Genital herpes is one of the three most prevalent
sexually transmitted infections in the United States and one of the most common
sexually transmitted infections worldwide.
17% of adults in the United States are infected with
herpes simplex virus (HSV-2).1
More women than men have genital herpes. Recent
research estimates that more than 910,000 women are newly infected with
herpes simplex virus (HSV-2) each year.2
The greatest increase in genital herpes infection
in the past decade has been among teenagers.
The risk for
transmission from an infected mother to her newborn is highest (30% to 50%) for
mothers who have a primary infection but who may not have apparent blisters or
sores. If a pregnant woman has recurrent outbreaks, the risk of passing the
virus to the baby is reduced to less than 1%.3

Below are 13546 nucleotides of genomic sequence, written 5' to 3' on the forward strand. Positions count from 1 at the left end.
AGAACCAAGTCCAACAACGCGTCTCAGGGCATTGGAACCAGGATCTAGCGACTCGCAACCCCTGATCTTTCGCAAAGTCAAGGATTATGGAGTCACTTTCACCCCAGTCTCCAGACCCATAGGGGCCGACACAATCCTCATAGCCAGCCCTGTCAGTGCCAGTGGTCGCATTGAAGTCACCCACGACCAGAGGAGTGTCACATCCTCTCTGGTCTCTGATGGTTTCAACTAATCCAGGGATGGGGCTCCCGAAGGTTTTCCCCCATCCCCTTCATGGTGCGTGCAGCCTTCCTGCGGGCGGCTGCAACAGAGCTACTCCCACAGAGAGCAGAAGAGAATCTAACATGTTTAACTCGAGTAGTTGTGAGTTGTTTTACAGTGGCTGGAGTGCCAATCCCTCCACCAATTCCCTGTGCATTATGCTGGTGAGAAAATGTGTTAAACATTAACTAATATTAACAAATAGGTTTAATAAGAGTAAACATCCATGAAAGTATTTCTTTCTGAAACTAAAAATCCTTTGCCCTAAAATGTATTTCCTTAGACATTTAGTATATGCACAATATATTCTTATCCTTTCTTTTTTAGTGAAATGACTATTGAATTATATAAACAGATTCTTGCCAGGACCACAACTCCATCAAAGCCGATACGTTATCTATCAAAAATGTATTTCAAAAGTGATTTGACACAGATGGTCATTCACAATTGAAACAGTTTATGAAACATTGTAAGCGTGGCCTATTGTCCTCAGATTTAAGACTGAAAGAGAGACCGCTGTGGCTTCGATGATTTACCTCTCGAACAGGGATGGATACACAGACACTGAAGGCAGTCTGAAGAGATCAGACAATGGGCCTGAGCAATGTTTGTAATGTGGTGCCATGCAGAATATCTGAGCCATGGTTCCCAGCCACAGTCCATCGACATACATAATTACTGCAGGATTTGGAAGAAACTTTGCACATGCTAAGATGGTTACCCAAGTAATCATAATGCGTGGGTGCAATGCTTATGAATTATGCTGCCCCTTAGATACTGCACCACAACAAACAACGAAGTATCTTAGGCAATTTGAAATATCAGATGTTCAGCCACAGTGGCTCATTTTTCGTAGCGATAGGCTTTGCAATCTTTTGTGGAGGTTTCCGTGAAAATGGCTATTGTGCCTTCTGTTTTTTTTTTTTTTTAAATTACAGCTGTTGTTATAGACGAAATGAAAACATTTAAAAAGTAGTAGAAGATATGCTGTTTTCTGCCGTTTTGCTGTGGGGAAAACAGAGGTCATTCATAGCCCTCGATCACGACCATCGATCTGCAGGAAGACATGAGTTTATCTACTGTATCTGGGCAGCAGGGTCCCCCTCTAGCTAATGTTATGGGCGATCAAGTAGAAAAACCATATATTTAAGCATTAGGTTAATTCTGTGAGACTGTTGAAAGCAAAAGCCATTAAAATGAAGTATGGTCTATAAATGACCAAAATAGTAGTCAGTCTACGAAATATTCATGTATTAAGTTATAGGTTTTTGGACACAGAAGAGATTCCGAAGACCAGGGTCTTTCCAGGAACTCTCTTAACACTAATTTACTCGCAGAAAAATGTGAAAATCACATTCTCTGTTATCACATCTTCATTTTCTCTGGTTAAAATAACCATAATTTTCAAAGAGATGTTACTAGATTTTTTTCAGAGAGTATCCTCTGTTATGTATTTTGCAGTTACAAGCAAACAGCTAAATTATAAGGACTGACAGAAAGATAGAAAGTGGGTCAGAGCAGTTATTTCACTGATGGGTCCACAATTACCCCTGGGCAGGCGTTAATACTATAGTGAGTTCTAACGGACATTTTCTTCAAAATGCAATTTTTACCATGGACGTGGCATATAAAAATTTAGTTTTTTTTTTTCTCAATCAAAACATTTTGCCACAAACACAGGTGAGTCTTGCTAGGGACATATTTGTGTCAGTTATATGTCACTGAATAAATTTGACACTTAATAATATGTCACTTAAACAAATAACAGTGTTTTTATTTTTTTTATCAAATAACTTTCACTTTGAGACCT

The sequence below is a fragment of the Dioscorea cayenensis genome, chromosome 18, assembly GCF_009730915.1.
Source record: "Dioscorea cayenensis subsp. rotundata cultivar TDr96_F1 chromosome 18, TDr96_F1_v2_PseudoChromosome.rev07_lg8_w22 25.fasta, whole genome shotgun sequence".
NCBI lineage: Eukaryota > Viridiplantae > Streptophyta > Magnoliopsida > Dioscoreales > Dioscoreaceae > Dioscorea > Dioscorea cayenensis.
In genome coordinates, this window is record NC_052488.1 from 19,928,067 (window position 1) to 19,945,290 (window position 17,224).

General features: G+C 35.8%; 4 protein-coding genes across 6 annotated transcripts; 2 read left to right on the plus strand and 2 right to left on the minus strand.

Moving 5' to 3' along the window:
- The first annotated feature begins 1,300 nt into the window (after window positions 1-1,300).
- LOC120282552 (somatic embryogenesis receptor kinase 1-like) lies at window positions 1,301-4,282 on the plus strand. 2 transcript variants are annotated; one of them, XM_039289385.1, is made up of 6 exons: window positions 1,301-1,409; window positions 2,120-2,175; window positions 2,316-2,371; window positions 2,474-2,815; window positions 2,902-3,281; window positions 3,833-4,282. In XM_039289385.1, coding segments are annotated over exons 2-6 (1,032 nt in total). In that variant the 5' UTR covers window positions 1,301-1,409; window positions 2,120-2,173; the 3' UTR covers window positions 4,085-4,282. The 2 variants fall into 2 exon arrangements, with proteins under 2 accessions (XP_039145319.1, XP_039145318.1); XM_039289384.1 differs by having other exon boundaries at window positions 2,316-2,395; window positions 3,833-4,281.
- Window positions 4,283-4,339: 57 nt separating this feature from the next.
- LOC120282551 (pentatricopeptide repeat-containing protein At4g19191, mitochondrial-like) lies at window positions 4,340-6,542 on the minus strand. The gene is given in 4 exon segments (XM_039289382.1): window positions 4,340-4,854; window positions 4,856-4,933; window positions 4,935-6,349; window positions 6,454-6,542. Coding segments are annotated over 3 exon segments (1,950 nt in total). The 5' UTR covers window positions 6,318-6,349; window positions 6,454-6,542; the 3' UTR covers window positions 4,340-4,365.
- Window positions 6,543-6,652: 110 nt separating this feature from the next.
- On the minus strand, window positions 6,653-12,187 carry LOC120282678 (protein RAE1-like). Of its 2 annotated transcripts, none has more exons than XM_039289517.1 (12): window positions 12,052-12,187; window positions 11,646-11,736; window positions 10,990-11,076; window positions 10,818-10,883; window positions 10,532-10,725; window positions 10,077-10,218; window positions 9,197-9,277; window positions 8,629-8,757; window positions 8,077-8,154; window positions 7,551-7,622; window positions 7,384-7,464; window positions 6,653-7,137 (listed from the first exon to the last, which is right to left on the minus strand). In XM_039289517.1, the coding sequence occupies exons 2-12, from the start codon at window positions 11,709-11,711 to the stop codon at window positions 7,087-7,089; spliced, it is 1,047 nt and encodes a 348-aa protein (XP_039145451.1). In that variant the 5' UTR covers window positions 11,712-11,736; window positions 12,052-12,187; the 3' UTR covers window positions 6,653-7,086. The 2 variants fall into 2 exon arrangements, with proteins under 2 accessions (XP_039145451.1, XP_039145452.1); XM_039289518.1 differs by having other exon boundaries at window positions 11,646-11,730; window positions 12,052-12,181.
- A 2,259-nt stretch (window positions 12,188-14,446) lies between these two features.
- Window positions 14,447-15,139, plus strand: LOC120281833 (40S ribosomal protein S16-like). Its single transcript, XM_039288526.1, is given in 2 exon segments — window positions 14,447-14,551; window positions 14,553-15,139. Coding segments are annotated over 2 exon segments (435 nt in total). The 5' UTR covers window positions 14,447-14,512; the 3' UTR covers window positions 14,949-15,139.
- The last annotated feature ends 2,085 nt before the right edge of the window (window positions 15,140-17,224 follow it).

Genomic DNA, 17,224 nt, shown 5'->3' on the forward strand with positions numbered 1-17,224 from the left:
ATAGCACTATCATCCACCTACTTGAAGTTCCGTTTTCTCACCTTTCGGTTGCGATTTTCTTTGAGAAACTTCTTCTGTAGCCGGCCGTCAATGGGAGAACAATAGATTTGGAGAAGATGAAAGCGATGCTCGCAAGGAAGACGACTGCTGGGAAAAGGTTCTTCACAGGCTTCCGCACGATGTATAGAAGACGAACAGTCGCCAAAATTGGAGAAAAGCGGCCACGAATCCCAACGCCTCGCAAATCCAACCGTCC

Centers for Disease Control and Prevention (2010). Seroprevalence of herpes simplex virus type 2 among persons aged 14-49 years-United States, 2005-2008. MMWR, 59(15): 456-459. Also available online: http://www.cdc.gov/mmwr/pdf/wk/mm5915.pdf.
American College of Obstetricians and Gynecologists
(2004, reaffirmed 2006). Gynecologic herpes simplex virus infections. ACOG
Practice Bulletin No. 57. Obstetrics and Gynecology,
U.S. Department of Health and Human Services (2010).
Genital HSV infections. Sexually Transmitted Diseases Treatment Guidelines 2010 (CDC Publication Vol. 59, No. RR-12), pp. 20-25.
Atlanta: U.S. Department of Health and Human Services. Available online:
Primary Medical Reviewer
Sarah Marshall, MD - Family Medicine
Specialist Medical Reviewer
Jeanne Marrazzo, MD, MPH - Infectious Disease
December 21, 2010
WebMD Medical Reference from Healthwise
December 21, 2010
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